Is AR the future of digital comics? We look at Anomaly, the world’s biggest augmented reality graphic novel
According to Wikipedia, Augmented Reality (AR) is a live, direct or indirect, view of a physical, real-world environment whose elements are augmented by computer-generated sensory input such as sound, video, graphics. Although AR is not new in the world of apps (we’ve seen it on everything from arcade games to star chart apps) it is definitely at the cutting of edge of what can we be done in terms of digital comics. Marvel Comics have cut their teeth in the medium earlier this year, but with Anomaly we have one of the most ambitious projects seen in recent months. This augmented reality graphic novel from writer Skip Brittenham and Brian Haberlin is epic in every sense of the word, and literally sees the characters come to life from the page.Anomaly exists in two formats, the first is a large scale, hard cover graphic novel, available from Amazon for £45 RRP which works in conjunction with a free app, downloaded from the iTunes or Google Store and works on iPad, iPhone and Google Android devices. Once loaded, the app makes characters take on 3 dimensional form on your tablet’s screen on certain marked pages. You can then move your tablet around and see the characters in all their 3D rendered glory and the detail on offer is simply phenomenal, while the proximity that you can achieve with each characters is really stunning. Tap the screen and the characters will enact a behaviour which can vary from a quick running motion, to more advanced sequences such as drawing and firing a bow and arrow. You can also access more information about the particular characters or their scenarios. Although these graphics don’t actively develop the story, and you don’t need to have your tablet running to fully enjoy the book, they are a neat addition and set an interesting precedent for what they could do. Certainly the addition of more animation and sound could definitely make them feel even more like part of the story, as would the ability to see more characters and vehicles from the Anomaly world.
Although the AR is a nice gimmick, the good news about Anomaly is that the book itself is actually a rip-roaring and exciting read and can exist as a quality product without ever firing up your iPad or iPhone. The story focusses on a group of scientists, campaigners and soldiers who are sent on a mission to a possibly populated planet in a distant solar system to initiate first contact. Inevitably things don’t work out as planned and as a result of a series of double-crosses and run-ins with the locals it sees lead character Jon assumes the role as leader of the now united tribes of the planet and take on the evil mutie leader Erebos and his giant army. In terms of content it’s all very familliar, mixing the basic ideas of films like Alien, Avatar, John Carter and Lord of the Rings into a stylistic melting pot, but it ends up working rather well as a whole and not ending up as a derivative mess. This is in part because the world which Brittenham and Haberlin have crafted is incredibly well realized with an excellent cast of characters, creatures and evil conglomerates. There is a glossary of terms and a breakdown of the different characters at the back of the book to help you get more from this wonderful world and as is often the case with books like this, the internal logic and characterization is as important as the story you are being told.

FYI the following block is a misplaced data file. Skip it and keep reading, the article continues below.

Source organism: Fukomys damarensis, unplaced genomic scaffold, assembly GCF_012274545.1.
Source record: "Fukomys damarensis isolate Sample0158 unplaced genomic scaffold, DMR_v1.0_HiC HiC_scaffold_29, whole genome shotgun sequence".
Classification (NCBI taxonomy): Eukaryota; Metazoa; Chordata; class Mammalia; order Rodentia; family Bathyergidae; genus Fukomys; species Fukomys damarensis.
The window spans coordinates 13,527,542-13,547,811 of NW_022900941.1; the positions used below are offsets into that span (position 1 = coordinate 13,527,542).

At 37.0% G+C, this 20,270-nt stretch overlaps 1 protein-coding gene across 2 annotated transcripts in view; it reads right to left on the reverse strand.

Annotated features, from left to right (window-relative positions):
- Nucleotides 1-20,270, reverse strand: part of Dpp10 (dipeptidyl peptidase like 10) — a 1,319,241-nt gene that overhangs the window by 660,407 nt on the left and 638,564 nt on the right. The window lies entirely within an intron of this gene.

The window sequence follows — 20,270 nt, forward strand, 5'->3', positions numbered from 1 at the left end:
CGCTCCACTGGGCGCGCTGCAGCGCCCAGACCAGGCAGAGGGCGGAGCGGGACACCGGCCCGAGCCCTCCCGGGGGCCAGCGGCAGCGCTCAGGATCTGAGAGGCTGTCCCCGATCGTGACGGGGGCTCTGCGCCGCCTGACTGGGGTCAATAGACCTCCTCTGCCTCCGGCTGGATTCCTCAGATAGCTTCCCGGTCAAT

Another reason that makes the book actually work is the simply stunning painted artwork of Brian Haberlin. It may be cliche to say this, but every page truly is a work of art. Making the most of the book’s epic landscape pages, his artwork is given a real widescren canvas, and by using a limited number of panels and clever use of double page (and more) spreads, it gives the book a truly cinematic quality. This feels like a movie adaptation and you could easily see the characters working on the big screen. Whether it’s lingering wide shots across densely populated battlefields that are eerily reminscent of Mordor or exploring the beautifully realized Bladerunner-esque cityscapes of both Earth and Anomaly, each page is overflowing with action, intensity and exquisite details and deserves a careful study before moving on as they are something very special.
Although not cheap at £45 RRP, Anomaly is a definite luxury product, but is packed full of so much content it is worth the money. Unlike many other AR projects it is not simply a gimmick product built around a clever piece of technology. It is an epic widescreen experience that gives you a gateway into a brilliantly realized world with a strongly told story and beautiful art. With an intriguing cliffhanger at the end, this might not even be the last time we enter this world and that is no bad thing.